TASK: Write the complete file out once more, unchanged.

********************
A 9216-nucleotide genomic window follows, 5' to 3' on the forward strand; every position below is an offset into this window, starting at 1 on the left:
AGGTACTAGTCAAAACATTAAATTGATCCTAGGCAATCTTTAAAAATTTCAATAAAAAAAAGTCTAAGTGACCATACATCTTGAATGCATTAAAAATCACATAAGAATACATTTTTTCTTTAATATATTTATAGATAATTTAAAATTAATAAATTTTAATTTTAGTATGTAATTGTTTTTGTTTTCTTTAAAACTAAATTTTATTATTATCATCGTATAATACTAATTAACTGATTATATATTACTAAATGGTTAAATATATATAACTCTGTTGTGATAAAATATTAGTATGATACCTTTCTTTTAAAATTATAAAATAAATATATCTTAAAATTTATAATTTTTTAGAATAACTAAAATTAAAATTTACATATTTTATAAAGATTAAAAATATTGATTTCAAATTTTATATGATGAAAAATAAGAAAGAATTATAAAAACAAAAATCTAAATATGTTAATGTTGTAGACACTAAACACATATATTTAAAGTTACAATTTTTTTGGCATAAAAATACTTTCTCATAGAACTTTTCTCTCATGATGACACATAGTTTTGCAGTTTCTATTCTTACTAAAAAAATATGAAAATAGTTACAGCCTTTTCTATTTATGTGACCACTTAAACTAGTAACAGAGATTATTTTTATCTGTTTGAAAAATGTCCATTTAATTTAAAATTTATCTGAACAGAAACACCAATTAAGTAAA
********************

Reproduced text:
A 9216-nucleotide genomic window follows, 5' to 3' on the forward strand; every position below is an offset into this window, starting at 1 on the left:
AGGTACTAGTCAAAACATTAAATTGATCCTAGGCAATCTTTAAAAATTTCAATAAAAAAAAGTCTAAGTGACCATACATCTTGAATGCATTAAAAATCACATAAGAATACATTTTTTCTTTAATATATTTATAGATAATTTAAAATTAATAAATTTTAATTTTAGTATGTAATTGTTTTTGTTTTCTTTAAAACTAAATTTTATTATTATCATCGTATAATACTAATTAACTGATTATATATTACTAAATGGTTAAATATATATAACTCTGTTGTGATAAAATATTAGTATGATACCTTTCTTTTAAAATTATAAAATAAATATATCTTAAAATTTATAATTTTTTAGAATAACTAAAATTAAAATTTACATATTTTATAAAGATTAAAAATATTGATTTCAAATTTTATATGATGAAAAATAAGAAAGAATTATAAAAACAAAAATCTAAATATGTTAATGTTGTAGACACTAAACACATATATTTAAAGTTACAATTTTTTTGGCATAAAAATACTTTCTCATAGAACTTTTCTCTCATGATGACACATAGTTTTGCAGTTTCTATTCTTACTAAAAAAATATGAAAATAGTTACAGCCTTTTCTATTTATGTGACCACTTAAACTAGTAACAGAGATTATTTTTATCTGTTTGAAAAATGTCCATTTAATTTAAAATTTATCTGAACAGAAACACCAATTAAGTAAA